Sports betting revenue in West Virginia amounted to $13.8m in the first six months of the state’s fiscal year, with retail the primary source of income for licensed operators.
Consumers spent a total of $144.5m and won $128.7m during the period, which included the six days to the start of the fiscal year on July 1. The reporting period ran for six months through to December 28, 2019.
Retail was responsible for $9.1m of overall sports wagering revenue during the period, with players spending $87.8m and winning $76.8m.
The mobile market had remained dormant as a result of the dispute between Delaware North and Miomni Gaming. Delaware North’s BetLucky app, powered by Miomni, went offline less than two months after launching in December 2018.
However, despite this five-month gap, players still wagered $56.7m via mobile and won a collective $51.9m in 2019.
Comparable figures with the previous year are not completely possible as West Virginia did not open its legal sports betting market until September 2018.
However, for the period from September 1, 2018 through to December 29, 2018, overall sports betting revenue stood at $6.5m, meaning revenue was up 112.3% on a year-on-year basis. Retail revenue climbed by 139.5% from $3.8m, while mobile betting only began in late December 2018, generating $25,630 in revenue in its only active week in the period.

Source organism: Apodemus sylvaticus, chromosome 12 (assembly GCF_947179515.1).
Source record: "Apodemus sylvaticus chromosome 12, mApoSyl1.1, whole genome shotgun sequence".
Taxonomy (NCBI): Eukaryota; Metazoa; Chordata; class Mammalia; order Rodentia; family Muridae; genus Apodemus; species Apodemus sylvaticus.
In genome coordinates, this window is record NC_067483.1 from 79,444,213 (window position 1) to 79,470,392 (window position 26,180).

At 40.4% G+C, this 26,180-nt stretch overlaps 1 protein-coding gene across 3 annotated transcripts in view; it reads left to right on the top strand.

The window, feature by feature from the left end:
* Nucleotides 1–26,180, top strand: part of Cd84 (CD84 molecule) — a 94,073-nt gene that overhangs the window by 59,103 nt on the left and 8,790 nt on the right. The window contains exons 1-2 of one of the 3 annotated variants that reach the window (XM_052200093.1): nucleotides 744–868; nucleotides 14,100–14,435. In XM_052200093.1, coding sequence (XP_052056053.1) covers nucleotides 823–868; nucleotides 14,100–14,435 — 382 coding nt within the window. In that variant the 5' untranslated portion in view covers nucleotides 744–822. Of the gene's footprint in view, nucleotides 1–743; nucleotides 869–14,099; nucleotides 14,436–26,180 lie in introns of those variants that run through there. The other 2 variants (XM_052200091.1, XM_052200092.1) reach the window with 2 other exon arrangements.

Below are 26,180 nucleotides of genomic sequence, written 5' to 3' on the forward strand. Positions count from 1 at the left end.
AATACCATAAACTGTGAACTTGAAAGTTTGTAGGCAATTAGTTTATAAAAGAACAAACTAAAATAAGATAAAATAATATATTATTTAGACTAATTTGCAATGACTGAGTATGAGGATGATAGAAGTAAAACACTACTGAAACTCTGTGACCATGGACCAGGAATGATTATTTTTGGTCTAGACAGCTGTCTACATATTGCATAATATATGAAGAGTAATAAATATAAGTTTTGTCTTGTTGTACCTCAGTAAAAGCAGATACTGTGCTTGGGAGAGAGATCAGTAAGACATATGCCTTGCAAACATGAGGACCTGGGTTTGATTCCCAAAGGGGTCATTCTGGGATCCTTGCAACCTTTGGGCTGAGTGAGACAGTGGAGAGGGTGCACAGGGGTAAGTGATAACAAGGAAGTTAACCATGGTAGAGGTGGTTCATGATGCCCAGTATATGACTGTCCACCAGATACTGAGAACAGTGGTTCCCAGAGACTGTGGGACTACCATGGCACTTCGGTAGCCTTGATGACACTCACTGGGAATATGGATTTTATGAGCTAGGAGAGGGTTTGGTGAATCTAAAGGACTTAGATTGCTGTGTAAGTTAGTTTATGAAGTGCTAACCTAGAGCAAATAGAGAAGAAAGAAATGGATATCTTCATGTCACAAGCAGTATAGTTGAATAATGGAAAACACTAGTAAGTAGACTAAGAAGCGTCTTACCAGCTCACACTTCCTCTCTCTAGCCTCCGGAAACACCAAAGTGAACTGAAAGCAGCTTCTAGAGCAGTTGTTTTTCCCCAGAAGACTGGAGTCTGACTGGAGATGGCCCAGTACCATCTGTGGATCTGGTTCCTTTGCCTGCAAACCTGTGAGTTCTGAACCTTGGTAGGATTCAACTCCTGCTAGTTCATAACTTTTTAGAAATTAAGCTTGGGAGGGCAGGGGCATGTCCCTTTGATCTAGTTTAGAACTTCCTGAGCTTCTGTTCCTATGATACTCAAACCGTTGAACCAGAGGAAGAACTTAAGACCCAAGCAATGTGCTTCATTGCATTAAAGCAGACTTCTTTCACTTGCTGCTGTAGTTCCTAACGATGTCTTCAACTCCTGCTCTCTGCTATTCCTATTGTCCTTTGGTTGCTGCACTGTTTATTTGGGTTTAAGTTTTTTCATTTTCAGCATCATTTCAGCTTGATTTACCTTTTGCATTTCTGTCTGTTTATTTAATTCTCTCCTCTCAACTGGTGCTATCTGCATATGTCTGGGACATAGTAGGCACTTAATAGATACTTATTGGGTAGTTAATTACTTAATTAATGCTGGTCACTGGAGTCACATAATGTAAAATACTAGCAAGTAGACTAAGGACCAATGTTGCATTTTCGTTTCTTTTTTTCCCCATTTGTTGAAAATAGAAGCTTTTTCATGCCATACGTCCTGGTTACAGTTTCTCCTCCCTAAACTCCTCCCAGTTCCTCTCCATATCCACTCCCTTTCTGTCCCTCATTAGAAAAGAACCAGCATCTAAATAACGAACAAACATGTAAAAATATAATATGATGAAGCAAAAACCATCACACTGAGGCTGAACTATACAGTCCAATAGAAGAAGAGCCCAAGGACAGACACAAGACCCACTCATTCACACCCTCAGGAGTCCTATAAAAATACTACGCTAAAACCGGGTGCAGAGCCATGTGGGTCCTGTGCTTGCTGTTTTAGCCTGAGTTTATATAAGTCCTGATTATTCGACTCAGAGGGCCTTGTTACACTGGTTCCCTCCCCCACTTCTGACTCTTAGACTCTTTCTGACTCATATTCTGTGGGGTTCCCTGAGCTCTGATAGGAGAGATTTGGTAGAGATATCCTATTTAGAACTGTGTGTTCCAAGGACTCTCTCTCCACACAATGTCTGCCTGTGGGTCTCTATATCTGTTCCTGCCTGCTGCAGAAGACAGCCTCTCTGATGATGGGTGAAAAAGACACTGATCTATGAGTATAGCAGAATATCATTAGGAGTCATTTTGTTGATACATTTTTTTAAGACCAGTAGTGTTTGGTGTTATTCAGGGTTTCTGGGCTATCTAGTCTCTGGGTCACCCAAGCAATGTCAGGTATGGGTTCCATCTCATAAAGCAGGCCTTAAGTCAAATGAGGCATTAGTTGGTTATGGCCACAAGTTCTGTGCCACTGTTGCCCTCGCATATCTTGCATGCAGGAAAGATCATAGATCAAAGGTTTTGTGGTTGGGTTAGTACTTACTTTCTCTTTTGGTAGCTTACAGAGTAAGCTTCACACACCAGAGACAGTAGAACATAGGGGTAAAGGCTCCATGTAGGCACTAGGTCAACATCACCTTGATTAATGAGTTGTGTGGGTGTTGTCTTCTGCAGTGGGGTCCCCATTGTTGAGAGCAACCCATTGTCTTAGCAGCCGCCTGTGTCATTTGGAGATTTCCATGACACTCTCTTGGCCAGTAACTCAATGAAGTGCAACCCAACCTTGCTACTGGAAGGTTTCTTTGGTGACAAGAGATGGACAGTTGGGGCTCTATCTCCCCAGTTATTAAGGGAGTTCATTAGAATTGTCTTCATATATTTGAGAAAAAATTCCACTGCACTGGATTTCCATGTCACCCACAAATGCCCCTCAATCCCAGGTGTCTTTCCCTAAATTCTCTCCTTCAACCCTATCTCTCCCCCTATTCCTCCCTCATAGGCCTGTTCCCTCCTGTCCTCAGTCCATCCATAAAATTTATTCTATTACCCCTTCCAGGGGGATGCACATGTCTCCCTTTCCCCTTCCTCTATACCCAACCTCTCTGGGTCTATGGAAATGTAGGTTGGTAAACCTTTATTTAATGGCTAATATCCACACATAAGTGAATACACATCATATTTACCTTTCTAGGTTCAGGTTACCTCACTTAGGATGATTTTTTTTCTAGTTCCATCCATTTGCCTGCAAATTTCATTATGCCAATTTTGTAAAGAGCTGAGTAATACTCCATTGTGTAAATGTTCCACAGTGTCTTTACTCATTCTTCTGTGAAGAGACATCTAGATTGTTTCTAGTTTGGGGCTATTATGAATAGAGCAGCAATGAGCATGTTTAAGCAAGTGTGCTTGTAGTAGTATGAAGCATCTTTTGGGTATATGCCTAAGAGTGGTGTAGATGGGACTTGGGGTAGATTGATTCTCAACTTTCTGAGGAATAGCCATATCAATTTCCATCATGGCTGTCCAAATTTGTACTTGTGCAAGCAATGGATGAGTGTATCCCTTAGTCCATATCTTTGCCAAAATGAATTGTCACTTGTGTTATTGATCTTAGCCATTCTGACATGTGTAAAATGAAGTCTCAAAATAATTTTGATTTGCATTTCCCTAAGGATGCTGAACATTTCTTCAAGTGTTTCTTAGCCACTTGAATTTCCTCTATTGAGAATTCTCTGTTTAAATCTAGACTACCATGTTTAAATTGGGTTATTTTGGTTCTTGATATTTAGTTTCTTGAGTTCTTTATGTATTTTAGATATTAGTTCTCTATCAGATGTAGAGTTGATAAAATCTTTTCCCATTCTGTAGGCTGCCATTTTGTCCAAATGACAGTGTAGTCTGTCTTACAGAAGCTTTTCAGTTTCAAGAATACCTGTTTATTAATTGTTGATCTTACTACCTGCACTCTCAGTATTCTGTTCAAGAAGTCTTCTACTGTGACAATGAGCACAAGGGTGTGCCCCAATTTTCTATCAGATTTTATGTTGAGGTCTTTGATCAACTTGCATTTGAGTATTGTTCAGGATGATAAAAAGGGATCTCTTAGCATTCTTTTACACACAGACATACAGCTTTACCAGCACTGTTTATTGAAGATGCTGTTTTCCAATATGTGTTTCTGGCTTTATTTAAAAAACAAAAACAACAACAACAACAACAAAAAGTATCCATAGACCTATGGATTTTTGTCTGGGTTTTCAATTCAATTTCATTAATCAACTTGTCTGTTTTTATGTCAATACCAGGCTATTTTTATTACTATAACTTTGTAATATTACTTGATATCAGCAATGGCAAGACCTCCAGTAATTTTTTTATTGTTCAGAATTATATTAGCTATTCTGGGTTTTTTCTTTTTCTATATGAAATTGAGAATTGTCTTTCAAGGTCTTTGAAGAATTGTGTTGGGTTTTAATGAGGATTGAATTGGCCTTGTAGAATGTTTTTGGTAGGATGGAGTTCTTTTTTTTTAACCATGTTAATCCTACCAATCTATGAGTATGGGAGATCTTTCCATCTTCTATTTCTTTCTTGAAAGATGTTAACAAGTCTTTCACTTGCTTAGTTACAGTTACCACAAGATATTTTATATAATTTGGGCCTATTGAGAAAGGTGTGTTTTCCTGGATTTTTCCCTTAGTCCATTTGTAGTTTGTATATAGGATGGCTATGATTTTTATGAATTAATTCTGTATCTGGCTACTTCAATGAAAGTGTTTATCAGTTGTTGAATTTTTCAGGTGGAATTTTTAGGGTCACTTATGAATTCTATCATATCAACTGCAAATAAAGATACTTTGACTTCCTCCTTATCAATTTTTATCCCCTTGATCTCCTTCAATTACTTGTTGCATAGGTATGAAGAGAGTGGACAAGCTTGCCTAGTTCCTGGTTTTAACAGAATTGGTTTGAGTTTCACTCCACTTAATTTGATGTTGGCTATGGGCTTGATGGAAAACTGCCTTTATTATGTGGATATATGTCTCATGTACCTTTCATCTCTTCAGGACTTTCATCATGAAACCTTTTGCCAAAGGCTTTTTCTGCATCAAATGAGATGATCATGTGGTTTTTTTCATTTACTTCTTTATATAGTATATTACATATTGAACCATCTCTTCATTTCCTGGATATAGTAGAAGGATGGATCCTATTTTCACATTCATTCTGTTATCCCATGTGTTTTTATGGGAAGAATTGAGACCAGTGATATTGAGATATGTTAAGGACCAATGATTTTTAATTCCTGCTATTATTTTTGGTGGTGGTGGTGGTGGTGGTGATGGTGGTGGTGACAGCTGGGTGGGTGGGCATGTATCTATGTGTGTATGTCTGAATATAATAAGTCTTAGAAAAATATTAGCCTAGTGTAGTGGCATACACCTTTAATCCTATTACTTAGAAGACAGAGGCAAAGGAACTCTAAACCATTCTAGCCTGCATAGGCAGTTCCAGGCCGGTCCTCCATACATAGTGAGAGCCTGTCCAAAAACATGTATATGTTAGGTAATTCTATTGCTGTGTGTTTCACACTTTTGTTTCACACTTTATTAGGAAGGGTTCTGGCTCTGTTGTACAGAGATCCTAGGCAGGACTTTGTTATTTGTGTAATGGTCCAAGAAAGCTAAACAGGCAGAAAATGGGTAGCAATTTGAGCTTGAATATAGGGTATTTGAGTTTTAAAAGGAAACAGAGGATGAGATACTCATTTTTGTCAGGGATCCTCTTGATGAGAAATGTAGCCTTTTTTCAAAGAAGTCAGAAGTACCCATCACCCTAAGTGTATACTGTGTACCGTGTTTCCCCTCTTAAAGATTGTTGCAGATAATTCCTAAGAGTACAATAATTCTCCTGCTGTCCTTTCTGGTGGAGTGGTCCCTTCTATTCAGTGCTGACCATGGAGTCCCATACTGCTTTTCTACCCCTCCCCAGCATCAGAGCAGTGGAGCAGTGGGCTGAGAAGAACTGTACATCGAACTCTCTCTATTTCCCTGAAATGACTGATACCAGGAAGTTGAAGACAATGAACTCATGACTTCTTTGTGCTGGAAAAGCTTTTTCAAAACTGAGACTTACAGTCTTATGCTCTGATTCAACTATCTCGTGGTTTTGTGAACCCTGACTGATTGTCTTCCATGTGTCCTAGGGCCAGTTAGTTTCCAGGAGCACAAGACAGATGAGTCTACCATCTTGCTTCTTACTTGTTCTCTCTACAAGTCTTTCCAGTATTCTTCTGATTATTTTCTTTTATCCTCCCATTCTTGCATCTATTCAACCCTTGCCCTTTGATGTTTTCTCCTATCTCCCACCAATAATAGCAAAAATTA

Penn National Gaming’s Hollywood Casino at Charles Town Races was, by some margin, the leading operator in West Virginia, posting $9.3m in revenue for the first half of the fiscal year and processing $96.8m in bets.
Hollywood Casino, which runs its sportsbook via a partnership with DraftKings, saw retail revenue amount to $6.3m, while mobile revenue came in at $3.0m for the period.
The Greenbrier private resort ranked second with revenue of $2.2m for the six months, processing $28.8m in wagers. Mobile revenue was its main source if income, amounting to $1.7m, while retail revenue hit $583,299.
The William Hill Sports Book at Mountaineer Casino was marginally behind with total revenue of $2.18m, with players spending $18.8m. Revenue was derived entirely from retail, as the venue does not yet offer mobile wagering.
Delaware North’s Mardi Gras and Wheeling venues have been inactive since March due to the dispute with Miomni Gaming. Wheeling paid out $5,531 in winning bets placed prior to the dispute, while Mardi Gras settled wagers worth $9,538.
Image: Nicolas Raymond